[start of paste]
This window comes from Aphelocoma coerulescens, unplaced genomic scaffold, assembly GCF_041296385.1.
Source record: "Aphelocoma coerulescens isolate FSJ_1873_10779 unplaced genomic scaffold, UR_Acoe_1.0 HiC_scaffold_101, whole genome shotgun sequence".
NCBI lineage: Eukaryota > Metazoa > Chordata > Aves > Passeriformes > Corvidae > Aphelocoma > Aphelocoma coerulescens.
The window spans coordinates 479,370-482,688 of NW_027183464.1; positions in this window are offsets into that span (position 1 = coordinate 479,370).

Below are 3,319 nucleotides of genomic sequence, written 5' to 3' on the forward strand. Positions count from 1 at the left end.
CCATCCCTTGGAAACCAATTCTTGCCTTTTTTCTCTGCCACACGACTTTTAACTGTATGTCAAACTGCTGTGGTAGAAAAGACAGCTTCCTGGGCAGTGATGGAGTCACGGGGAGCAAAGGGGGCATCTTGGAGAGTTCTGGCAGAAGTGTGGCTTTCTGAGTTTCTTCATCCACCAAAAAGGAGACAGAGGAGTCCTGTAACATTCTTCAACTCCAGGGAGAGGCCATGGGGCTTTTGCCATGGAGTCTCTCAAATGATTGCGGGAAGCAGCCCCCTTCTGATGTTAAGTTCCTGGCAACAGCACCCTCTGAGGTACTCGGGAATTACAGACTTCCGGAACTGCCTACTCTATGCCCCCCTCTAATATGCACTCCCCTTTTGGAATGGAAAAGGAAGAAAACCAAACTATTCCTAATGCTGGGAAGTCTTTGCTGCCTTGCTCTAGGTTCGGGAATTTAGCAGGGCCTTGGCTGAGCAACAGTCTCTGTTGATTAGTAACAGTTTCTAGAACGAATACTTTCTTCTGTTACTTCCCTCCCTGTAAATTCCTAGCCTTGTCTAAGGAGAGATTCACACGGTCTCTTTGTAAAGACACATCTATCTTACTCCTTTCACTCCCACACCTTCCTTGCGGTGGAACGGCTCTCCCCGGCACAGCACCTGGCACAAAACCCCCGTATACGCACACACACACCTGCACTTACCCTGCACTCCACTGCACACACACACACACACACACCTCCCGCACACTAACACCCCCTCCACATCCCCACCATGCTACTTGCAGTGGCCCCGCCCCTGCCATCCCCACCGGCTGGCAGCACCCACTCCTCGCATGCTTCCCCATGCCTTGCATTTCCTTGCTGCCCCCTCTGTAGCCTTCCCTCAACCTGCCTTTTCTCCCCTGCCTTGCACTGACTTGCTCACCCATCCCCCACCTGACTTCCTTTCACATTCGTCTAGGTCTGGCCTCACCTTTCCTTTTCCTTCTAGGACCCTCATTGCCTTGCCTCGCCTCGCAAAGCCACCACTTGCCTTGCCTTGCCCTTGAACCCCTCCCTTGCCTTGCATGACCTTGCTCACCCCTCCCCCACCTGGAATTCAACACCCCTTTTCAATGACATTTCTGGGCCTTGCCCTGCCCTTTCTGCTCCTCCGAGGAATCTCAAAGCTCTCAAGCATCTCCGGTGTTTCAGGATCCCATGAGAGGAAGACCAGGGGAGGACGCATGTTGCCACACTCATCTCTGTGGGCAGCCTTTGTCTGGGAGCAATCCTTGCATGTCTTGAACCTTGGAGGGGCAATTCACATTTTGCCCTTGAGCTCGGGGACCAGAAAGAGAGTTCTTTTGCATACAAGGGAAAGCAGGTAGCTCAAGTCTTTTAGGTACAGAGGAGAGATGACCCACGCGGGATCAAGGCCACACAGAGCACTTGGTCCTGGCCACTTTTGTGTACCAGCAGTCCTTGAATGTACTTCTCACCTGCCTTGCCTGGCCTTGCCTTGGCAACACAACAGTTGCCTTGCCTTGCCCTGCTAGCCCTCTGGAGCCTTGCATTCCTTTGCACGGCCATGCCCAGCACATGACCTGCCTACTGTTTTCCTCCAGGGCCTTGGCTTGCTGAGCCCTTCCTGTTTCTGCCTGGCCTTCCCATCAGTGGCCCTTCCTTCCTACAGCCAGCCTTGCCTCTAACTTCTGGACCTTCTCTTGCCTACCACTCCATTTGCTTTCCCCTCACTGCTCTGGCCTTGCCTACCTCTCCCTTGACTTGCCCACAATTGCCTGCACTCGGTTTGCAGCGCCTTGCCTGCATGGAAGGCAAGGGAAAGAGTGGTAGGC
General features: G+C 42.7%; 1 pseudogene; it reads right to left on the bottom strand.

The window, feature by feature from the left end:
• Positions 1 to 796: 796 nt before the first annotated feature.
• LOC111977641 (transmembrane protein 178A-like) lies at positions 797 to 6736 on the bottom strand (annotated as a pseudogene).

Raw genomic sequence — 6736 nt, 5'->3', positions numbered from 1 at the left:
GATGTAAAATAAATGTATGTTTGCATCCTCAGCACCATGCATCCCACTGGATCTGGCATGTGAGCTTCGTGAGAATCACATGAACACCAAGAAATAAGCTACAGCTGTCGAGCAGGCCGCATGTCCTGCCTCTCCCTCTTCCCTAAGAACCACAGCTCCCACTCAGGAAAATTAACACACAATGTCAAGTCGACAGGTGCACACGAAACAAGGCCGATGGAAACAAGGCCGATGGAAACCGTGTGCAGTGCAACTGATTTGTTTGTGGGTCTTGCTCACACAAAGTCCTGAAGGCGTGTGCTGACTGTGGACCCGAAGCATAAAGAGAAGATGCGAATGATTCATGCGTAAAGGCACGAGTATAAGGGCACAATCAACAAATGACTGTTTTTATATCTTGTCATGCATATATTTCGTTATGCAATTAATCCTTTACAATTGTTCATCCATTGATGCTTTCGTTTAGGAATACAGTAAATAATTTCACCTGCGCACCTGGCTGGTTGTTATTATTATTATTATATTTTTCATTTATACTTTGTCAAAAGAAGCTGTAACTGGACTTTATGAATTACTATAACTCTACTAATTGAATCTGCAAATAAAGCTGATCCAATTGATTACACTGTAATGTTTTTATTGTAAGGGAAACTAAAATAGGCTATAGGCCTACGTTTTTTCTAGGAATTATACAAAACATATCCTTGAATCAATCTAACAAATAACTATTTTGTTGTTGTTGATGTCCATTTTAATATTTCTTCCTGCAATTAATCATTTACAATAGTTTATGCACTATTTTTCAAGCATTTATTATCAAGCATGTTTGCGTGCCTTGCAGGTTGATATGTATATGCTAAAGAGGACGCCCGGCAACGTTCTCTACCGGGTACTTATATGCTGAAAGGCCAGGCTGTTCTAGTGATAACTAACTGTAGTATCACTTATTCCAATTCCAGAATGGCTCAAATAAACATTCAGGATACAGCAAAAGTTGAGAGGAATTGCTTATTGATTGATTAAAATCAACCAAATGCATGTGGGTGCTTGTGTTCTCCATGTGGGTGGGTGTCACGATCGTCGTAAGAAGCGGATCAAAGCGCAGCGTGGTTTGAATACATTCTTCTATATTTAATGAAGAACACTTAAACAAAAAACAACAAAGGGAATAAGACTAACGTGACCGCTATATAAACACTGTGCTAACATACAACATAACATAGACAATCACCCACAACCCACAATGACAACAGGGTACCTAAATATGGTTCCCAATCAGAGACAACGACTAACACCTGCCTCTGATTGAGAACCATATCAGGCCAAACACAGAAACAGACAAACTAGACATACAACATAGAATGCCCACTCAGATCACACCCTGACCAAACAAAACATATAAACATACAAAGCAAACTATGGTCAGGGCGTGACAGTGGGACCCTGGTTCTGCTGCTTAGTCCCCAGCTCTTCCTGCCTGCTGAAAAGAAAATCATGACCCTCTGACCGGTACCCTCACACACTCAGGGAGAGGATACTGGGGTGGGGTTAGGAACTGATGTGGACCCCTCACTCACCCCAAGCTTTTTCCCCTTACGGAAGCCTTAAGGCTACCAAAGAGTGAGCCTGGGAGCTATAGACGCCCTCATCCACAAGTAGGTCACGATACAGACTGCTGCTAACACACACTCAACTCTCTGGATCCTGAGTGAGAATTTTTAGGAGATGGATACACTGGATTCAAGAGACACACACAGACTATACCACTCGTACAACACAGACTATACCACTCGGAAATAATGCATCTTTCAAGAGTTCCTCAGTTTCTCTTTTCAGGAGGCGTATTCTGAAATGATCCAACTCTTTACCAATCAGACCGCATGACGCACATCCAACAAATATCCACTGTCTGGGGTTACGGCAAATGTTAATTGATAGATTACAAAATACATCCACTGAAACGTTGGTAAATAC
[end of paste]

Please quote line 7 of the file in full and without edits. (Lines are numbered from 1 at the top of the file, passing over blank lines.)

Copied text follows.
General features: G+C 42.7%; 1 pseudogene; it reads right to left on the bottom strand.